The Glass Bottom Boat, 'Aquador', runs trips at Goat Island Marine Reserve, world renowned for its abundant marine life. Goat Island Marine Reserve was the first marine reserve in New Zealand and has been protected for more than 37 years, situated just outside Leigh, a small coastal village, 80kms north of Auckland.
The Glass Bottom Boat, run by Christina and Ivan Blackwell has been operating safely for over 15 years and is fully surveyed to carry 49 passengers. Our purpose-designed and built 11-metre Glass Bottom Boat gives you the best possible view of the marine life both above and below the water. The two 5-metre long glass panels with seating all around have been specially designed to ensures a good view from all seats. The boat is boarded via an easy access ramp and allows safe and dry embarking and disembarking from the left hand side of the beach at Goat Island Marine Reserve, where you also get your ticket.
Parking is available in the Department of Conservation (DOC)’s car parks above the main beach, where there are toilets available. Tickets for the Glass Bottom Boat are purchased on the beach, on the left hand side, before departure or from the boat, depending on the day. On our popular trip Around the Island we show you fish, marine life, reef and caves. A range of bird life can also be seen around Goat Island. The commentary is educational and informative on all marine creatures during your trip. Each trip is different and unique; you never know what marine life you will see.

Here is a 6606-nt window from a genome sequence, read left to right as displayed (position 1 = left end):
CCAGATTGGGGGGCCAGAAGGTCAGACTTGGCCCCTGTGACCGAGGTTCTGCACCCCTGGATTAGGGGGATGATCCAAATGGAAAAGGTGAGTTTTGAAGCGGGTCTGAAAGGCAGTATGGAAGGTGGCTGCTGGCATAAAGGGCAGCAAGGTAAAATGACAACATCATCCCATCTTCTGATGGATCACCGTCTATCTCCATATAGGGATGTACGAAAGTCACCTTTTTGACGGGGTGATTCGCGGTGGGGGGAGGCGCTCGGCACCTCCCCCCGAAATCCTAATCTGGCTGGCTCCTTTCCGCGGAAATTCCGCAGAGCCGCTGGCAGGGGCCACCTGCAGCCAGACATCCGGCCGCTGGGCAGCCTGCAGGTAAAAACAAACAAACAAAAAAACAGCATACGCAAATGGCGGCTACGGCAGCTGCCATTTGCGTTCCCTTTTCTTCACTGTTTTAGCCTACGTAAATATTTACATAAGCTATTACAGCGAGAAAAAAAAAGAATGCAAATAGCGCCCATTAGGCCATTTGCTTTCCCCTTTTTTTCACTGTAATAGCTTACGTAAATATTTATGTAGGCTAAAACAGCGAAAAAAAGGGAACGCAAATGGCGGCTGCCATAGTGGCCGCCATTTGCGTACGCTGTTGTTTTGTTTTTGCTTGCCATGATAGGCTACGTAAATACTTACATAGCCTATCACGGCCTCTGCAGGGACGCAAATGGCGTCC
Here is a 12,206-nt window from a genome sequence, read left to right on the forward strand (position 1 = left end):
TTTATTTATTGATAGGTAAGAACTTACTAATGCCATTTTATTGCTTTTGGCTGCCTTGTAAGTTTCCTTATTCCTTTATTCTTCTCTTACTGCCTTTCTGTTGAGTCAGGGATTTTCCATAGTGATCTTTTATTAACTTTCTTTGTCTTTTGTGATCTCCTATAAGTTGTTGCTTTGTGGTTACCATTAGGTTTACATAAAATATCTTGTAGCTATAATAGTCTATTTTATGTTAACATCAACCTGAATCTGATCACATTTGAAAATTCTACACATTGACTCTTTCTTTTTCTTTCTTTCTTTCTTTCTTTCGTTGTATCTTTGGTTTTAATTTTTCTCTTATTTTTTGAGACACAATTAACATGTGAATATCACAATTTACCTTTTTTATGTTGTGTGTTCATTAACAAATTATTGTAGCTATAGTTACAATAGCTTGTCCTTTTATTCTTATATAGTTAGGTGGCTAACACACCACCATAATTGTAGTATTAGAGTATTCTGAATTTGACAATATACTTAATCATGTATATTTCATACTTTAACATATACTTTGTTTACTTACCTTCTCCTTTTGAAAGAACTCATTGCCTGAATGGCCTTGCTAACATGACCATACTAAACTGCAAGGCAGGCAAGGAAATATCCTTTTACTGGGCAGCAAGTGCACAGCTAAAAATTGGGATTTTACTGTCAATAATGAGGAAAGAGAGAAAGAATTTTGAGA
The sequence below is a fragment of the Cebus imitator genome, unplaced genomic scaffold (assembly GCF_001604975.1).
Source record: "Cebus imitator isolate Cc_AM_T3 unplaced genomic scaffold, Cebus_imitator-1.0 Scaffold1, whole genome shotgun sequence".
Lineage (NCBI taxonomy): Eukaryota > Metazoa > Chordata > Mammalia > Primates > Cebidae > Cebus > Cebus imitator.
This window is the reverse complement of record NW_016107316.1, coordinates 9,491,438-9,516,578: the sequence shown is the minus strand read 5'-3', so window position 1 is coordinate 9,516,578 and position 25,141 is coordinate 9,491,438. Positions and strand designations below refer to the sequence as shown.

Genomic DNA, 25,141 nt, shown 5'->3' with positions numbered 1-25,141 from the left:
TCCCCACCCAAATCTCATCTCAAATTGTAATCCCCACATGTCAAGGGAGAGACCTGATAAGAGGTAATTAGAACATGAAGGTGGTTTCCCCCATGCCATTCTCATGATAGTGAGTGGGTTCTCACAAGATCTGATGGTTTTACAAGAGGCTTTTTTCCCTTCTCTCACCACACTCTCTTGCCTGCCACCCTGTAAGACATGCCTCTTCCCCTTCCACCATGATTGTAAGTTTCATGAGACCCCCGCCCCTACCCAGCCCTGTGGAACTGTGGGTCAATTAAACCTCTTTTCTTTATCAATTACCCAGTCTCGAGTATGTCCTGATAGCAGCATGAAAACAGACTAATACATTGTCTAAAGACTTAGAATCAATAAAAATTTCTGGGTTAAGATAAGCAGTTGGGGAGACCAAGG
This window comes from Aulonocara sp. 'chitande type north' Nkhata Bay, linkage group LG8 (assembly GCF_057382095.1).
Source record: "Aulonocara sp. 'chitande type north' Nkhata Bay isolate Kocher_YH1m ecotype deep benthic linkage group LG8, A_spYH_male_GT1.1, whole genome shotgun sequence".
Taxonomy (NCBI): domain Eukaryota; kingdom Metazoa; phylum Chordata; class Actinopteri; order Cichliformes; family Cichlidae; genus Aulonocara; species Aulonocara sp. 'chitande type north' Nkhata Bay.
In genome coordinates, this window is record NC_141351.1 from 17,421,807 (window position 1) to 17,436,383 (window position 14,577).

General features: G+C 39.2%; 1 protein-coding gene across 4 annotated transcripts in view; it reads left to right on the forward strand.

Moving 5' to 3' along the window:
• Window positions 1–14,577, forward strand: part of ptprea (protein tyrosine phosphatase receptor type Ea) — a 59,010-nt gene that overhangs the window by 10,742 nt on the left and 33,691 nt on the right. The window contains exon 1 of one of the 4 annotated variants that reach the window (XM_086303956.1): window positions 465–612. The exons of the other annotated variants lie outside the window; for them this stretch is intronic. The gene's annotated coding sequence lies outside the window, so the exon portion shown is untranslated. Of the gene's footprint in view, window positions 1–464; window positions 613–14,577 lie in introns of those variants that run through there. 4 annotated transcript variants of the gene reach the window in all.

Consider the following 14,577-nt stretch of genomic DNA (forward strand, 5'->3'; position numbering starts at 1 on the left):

Goat Island Marine Reserve or its proper name: ‘Cape Rodney to Okakari Point Marine Reserve’ was the first marine reserve established in New Zealand in 1975. It protects 547 hectares of sea and shore, spanning from Cape Rodney to Okakari Point, including the waters around Goat Island and 800m from shore. Goat Island Marine Reserve is run by DOC.
Marine reserves are designated areas of sea and coastline, and are 'no-take' areas. All marine life is protected and it is prohibited to take, kill or collect anything from the beach or water. Take only photos, rubbish and memories. Leave only footprints. Now the marine life has been left to recover and flourish and fish life is back to what it used to be like before the area was fished-out and many varieties can be seen.
Leigh Marine Laboratory at Goat Island Marine Reserve is part of The University of Auckland. Scientists from all around the world come to Leigh Marine Laboratory to study at Goat Island Marine Reserve.